Life savings lost and businesses shut down, those were just some of the many devastating symptoms of the financial crisis in 2008. Federal regulators aim to make sure that doesn't happen again. For the 15th Year, the country celebrates National Consumer Protection Week, March 3rd through the 9th.
Chase Moffitt compiled the Top 6 Ways to Protect You and Your Family:
1. Child Identity Security
2. Smart Phone/Tablets
3. Financial Readiness in Times of Emergency
4. Tax Payer ID Theft
5. Charity Fraud
6. Consumer Protection with Nebraska
The Problem: Child ID Theft
According to the IRS, children’s Social Security Numbers have been stolen and used to file for government benefits, bank accounts and even credit cards.
The Warning Signs
Receiving notices from the IRS that the child hasn’t paid taxes, there are unpaid collection bills and calls for products never received, in the child’s name.
Check with each of the 3 nation wide credit agencies, if your child has an active credit report -- outstanding balances, loans – those are red flags and you should immediately file a fraud report.
The Problem: Compromised Smart Phone and Tablet Security
It’s a growing trend known as s-m-s phishing or "smishing” and what it is according to the FCC, valuable information is getting stolen from devices.
Why secure them?
Phones are lost easily, the FCC says it happens once in every 3.5 seconds in America and a single data breach costs on average, about $195.
Change the cell or smart phone’s default email address. Typically that’s the ten digit number and the wireless provider, (402-XXX-XXXX@cellphoneprovider.com). To beef up security, use the FCC’s online "smartphone security checker" to create a 10-step action plan.
The Problem: ID Theft During Emergencies
Financial readiness in an emergency, like in times of natural disaster, consumers can be especially vulnerable.
It’s a good idea to have important financial documents protected and safe, just like an emergency kit that includes water, food and flashlights. Leaving home with up-to-date, financial information prevents fraud and maintains security.
How to prepare?
Conduct a household inventory that includes copies of credit card information, utilities info, and store small amount of cash or traveler checks because if there is a power outage, credit card machines may not work. Experts say it’s wise to buy and use a lockable, fire proof file box to store and transport that information.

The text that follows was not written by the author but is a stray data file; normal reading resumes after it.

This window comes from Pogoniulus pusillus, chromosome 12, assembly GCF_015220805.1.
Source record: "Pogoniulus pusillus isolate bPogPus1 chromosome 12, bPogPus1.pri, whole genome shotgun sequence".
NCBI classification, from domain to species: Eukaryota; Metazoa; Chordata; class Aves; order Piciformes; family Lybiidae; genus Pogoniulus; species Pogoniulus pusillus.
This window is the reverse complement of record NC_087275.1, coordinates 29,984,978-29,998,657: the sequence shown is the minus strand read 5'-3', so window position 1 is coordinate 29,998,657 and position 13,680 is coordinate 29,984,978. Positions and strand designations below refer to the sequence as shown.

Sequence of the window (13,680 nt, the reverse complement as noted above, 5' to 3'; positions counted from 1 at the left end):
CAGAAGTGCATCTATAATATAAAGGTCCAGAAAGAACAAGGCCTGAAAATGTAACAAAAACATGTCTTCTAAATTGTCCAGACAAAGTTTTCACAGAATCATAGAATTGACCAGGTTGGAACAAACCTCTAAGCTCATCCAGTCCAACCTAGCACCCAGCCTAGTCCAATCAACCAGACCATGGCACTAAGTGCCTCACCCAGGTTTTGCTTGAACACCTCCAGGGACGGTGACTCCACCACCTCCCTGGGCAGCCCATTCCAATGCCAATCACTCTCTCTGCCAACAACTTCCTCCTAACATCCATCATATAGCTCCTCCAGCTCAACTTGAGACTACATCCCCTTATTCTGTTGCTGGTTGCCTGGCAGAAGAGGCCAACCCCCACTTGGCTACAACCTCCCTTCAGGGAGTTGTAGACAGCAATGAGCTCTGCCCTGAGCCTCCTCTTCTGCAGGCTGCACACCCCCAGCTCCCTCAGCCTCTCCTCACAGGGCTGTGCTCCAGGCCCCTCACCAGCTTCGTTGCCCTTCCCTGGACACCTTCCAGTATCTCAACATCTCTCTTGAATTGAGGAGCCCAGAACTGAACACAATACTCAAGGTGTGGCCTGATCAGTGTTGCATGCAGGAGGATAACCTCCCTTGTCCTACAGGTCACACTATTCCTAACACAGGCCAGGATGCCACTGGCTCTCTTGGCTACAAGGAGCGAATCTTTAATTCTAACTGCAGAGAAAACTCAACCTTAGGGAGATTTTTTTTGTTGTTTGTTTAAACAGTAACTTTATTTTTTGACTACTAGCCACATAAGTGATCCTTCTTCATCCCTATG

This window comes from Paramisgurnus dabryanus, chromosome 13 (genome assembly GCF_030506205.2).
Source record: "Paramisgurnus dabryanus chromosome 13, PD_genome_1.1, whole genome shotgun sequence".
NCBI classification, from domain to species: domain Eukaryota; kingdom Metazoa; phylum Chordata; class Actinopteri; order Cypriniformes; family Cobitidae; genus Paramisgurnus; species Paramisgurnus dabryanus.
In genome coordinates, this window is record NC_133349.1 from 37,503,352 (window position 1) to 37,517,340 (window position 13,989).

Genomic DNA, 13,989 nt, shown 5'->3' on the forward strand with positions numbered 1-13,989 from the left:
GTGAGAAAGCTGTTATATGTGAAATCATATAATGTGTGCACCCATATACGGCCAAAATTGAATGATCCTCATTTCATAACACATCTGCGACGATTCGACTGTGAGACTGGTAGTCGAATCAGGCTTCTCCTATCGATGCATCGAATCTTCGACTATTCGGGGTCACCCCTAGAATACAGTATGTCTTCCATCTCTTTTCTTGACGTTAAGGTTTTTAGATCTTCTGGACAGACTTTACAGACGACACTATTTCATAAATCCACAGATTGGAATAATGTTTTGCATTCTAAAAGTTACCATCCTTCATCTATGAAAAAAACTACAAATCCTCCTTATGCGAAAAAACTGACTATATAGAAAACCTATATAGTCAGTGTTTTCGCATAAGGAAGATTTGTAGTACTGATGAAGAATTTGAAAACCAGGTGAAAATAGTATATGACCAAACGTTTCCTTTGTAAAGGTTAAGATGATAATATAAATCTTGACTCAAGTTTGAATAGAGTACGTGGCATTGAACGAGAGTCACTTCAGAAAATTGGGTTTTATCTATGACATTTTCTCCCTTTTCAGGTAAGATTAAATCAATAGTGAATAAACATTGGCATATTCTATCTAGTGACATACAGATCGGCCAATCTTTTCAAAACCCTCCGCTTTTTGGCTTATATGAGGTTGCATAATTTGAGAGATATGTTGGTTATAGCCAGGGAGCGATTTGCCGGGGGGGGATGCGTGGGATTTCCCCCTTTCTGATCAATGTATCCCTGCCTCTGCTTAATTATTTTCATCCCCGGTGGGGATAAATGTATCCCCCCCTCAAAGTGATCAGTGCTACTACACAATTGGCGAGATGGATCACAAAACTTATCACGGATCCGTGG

The problem: Taxpayer ID Theft
According to the IRS, taxpayer ID theft occurs when the thief will use a stolen SSN to file a forged tax return and attempt to get a fraudulent refund early in the filing season.
The Warning Signs
More than one return for you was filed, you have a balance due, collection actions taken on a return you did not file or the IRS says you earned a paycheck from a company you never worked for.
Notify the IRS immediately, as soon as you find something wrong. You will need to file the IRS Identity Theft Affidavit.
The Problem: Charity Fraud
Nebraska Attorney General Jon Bruning says more and more charities have legitimate sounding names but often times; they are just a scam or a front for a scam artist with calls of promises to help those in need but pocket the money instead.
The caller or person makes you decide to give "immediately" or the charity name sounds legitimate but you still don't recognize it, the organization does not have a web site. Bruning says a major red flag is when you are asked to give confidential bank info over the phone.
If you want to give, do your homework to find out exact name and address, percentage of money that goes to charity vs. administrative cost and specifically asking if the representative is a volunteer or paid employee. Do not give bank or credit card info over the phone unless you make the call.
The Problem: Fraud in Nebraska
Last year alone according to AG Bruning, his office fielded over 450 consumer complaints related to scams and frauds.
The top three complaints in Nebraska included credit and financial services (banking-related complaints, mortgages), scams (“Phising”, fake letters and checks} and professional services complaints (debit collections).
State help is available through the Nebraska AG Office; follow the AG’s Office consumer based twitter account @NEAGConsumer.
You can also file complaint online or call the AG office.